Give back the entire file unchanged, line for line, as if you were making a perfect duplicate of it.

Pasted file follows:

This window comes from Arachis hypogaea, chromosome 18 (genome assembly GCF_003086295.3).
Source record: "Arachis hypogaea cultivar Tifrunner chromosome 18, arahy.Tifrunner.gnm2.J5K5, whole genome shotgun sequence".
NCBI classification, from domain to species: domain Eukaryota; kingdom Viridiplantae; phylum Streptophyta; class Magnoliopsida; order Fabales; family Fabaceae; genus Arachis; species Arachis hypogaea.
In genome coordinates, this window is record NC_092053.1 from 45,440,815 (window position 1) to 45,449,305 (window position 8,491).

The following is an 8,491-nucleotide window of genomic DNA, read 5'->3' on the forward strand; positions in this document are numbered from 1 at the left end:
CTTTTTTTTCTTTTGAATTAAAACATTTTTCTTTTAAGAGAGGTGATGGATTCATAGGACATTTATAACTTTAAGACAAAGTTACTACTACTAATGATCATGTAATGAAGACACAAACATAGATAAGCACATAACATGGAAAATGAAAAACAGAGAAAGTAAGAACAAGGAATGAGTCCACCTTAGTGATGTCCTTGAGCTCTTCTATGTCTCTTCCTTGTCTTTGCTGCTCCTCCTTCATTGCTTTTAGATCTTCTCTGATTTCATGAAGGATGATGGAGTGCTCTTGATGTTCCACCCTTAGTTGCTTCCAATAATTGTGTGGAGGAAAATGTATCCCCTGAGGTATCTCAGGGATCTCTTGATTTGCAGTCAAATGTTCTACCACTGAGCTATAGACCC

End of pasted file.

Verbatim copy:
This window comes from Arachis hypogaea, chromosome 18 (genome assembly GCF_003086295.3).
Source record: "Arachis hypogaea cultivar Tifrunner chromosome 18, arahy.Tifrunner.gnm2.J5K5, whole genome shotgun sequence".
NCBI classification, from domain to species: domain Eukaryota; kingdom Viridiplantae; phylum Streptophyta; class Magnoliopsida; order Fabales; family Fabaceae; genus Arachis; species Arachis hypogaea.
In genome coordinates, this window is record NC_092053.1 from 45,440,815 (window position 1) to 45,449,305 (window position 8,491).

The following is an 8,491-nucleotide window of genomic DNA, read 5'->3' on the forward strand; positions in this document are numbered from 1 at the left end:
CTTTTTTTTCTTTTGAATTAAAACATTTTTCTTTTAAGAGAGGTGATGGATTCATAGGACATTTATAACTTTAAGACAAAGTTACTACTACTAATGATCATGTAATGAAGACACAAACATAGATAAGCACATAACATGGAAAATGAAAAACAGAGAAAGTAAGAACAAGGAATGAGTCCACCTTAGTGATGTCCTTGAGCTCTTCTATGTCTCTTCCTTGTCTTTGCTGCTCCTCCTTCATTGCTTTTAGATCTTCTCTGATTTCATGAAGGATGATGGAGTGCTCTTGATGTTCCACCCTTAGTTGCTTCCAATAATTGTGTGGAGGAAAATGTATCCCCTGAGGTATCTCAGGGATCTCTTGATTTGCAGTCAAATGTTCTACCACTGAGCTATAGACCC